CSF-1 controls cerebellar microglia and is required for motor function and social interaction

Veronika Kana, Fiona A. Desland, Maria Casanova-Acebes, Pinar Ayata, Ana Badimon, Elisa Nabel, Kazuhiko Yamamuro, Marjolein Sneeboer, I. Li Tan, Meghan E. Flanigan, Samuel A. Rose, Christie Chang, Andrew Leader, Hortense Le Bourhis, Eric S. Weet, Navpreet Tung, Aleksandra Wroblewska, Yonit Lavin, Peter See, Alessia BaccariniFlorent Ginhoux, Violeta Chitu, E. Richard Stanley, Scott J. Russo, Zhenyu Yue, Brian D. Brown, Alexandra L. Joyner, Lotje D. De Witte, Hirofumi Morishita, Anne Schaefer, Miriam Merad

Research output: Contribution to journalArticlepeer-review

117 Scopus citations


Microglia, the brain resident macrophages, critically shape forebrain neuronal circuits. However, their precise function in the cerebellum is unknown. Here we show that human and mouse cerebellar microglia express a unique molecular program distinct from forebrain microglia. Cerebellar microglial identity was driven by the CSF-1R ligand CSF-1, independently of the alternate CSF-1R ligand, IL-34. Accordingly, CSF-1 depletion from Nestin+ cells led to severe depletion and transcriptional alterations of cerebellar microglia, while microglia in the forebrain remained intact. Strikingly, CSF-1 deficiency and alteration of cerebellar microglia were associated with reduced Purkinje cells, altered neuronal function, and defects in motor learning and social novelty interactions. These findings reveal a novel CSF-1-CSF-1R signaling-mediated mechanism that contributes to motor function and social behavior.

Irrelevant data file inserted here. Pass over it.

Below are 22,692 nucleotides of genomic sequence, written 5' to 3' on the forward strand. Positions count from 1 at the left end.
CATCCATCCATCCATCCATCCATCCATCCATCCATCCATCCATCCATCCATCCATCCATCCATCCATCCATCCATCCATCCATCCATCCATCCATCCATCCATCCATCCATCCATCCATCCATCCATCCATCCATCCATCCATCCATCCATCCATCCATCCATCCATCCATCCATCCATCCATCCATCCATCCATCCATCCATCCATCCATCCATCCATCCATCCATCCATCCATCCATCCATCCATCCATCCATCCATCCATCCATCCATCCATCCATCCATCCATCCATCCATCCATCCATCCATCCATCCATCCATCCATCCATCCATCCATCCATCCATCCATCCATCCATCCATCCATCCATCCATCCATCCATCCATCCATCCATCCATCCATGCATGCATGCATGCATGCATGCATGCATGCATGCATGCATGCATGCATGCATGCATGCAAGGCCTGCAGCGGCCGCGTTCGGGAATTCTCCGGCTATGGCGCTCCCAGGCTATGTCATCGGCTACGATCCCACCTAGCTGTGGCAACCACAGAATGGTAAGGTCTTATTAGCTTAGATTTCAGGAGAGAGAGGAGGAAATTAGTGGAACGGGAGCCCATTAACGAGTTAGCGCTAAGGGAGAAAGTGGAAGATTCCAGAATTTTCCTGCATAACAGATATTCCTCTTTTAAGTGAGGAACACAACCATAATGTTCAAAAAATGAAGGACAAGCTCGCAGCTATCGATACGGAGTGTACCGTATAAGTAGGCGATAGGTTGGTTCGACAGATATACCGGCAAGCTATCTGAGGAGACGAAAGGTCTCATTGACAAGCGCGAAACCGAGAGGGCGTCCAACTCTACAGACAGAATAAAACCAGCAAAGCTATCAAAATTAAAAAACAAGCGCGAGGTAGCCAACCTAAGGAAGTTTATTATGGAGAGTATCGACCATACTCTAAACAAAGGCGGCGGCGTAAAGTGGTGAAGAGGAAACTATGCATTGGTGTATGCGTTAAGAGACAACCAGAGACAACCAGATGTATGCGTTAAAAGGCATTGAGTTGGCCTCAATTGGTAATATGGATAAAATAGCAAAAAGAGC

Original languageEnglish
Pages (from-to)2265-2281
Number of pages17
JournalJournal of Experimental Medicine
Issue number10
StatePublished - 2019


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